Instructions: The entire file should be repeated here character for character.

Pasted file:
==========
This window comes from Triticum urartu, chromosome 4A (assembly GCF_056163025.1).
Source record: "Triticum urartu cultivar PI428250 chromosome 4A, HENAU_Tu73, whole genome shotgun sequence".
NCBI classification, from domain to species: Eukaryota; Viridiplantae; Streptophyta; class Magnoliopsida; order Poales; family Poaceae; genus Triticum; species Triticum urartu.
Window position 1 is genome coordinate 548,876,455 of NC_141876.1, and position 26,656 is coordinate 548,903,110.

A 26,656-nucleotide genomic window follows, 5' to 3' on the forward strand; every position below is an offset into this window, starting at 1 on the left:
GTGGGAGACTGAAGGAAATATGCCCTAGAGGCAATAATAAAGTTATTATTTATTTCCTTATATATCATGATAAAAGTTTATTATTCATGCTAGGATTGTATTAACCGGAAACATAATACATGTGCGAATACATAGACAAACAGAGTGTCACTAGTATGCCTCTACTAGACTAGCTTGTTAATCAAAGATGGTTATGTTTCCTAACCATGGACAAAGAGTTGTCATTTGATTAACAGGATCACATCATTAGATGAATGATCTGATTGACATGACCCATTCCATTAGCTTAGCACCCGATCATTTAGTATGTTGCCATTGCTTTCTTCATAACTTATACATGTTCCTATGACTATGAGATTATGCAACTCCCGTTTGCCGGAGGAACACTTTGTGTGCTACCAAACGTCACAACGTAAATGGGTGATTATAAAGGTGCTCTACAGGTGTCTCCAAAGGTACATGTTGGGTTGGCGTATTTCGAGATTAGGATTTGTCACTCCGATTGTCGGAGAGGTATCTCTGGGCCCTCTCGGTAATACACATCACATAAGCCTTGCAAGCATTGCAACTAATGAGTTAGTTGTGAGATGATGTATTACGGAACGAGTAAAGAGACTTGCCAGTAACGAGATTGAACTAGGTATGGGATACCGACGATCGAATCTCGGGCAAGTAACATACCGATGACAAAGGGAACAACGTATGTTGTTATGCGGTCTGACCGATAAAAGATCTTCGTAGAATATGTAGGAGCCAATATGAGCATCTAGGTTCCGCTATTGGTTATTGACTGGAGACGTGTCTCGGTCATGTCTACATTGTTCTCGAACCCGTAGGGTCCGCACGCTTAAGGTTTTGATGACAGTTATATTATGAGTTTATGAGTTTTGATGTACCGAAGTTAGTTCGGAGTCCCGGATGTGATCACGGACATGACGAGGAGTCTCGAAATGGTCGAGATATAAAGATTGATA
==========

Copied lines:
This window comes from Triticum urartu, chromosome 4A (assembly GCF_056163025.1).
Source record: "Triticum urartu cultivar PI428250 chromosome 4A, HENAU_Tu73, whole genome shotgun sequence".
NCBI classification, from domain to species: Eukaryota; Viridiplantae; Streptophyta; class Magnoliopsida; order Poales; family Poaceae; genus Triticum; species Triticum urartu.
Window position 1 is genome coordinate 548,876,455 of NC_141876.1, and position 26,656 is coordinate 548,903,110.

A 26,656-nucleotide genomic window follows, 5' to 3' on the forward strand; every position below is an offset into this window, starting at 1 on the left:
GTGGGAGACTGAAGGAAATATGCCCTAGAGGCAATAATAAAGTTATTATTTATTTCCTTATATATCATGATAAAAGTTTATTATTCATGCTAGGATTGTATTAACCGGAAACATAATACATGTGCGAATACATAGACAAACAGAGTGTCACTAGTATGCCTCTACTAGACTAGCTTGTTAATCAAAGATGGTTATGTTTCCTAACCATGGACAAAGAGTTGTCATTTGATTAACAGGATCACATCATTAGATGAATGATCTGATTGACATGACCCATTCCATTAGCTTAGCACCCGATCATTTAGTATGTTGCCATTGCTTTCTTCATAACTTATACATGTTCCTATGACTATGAGATTATGCAACTCCCGTTTGCCGGAGGAACACTTTGTGTGCTACCAAACGTCACAACGTAAATGGGTGATTATAAAGGTGCTCTACAGGTGTCTCCAAAGGTACATGTTGGGTTGGCGTATTTCGAGATTAGGATTTGTCACTCCGATTGTCGGAGAGGTATCTCTGGGCCCTCTCGGTAATACACATCACATAAGCCTTGCAAGCATTGCAACTAATGAGTTAGTTGTGAGATGATGTATTACGGAACGAGTAAAGAGACTTGCCAGTAACGAGATTGAACTAGGTATGGGATACCGACGATCGAATCTCGGGCAAGTAACATACCGATGACAAAGGGAACAACGTATGTTGTTATGCGGTCTGACCGATAAAAGATCTTCGTAGAATATGTAGGAGCCAATATGAGCATCTAGGTTCCGCTATTGGTTATTGACTGGAGACGTGTCTCGGTCATGTCTACATTGTTCTCGAACCCGTAGGGTCCGCACGCTTAAGGTTTTGATGACAGTTATATTATGAGTTTATGAGTTTTGATGTACCGAAGTTAGTTCGGAGTCCCGGATGTGATCACGGACATGACGAGGAGTCTCGAAATGGTCGAGATATAAAGATTGATA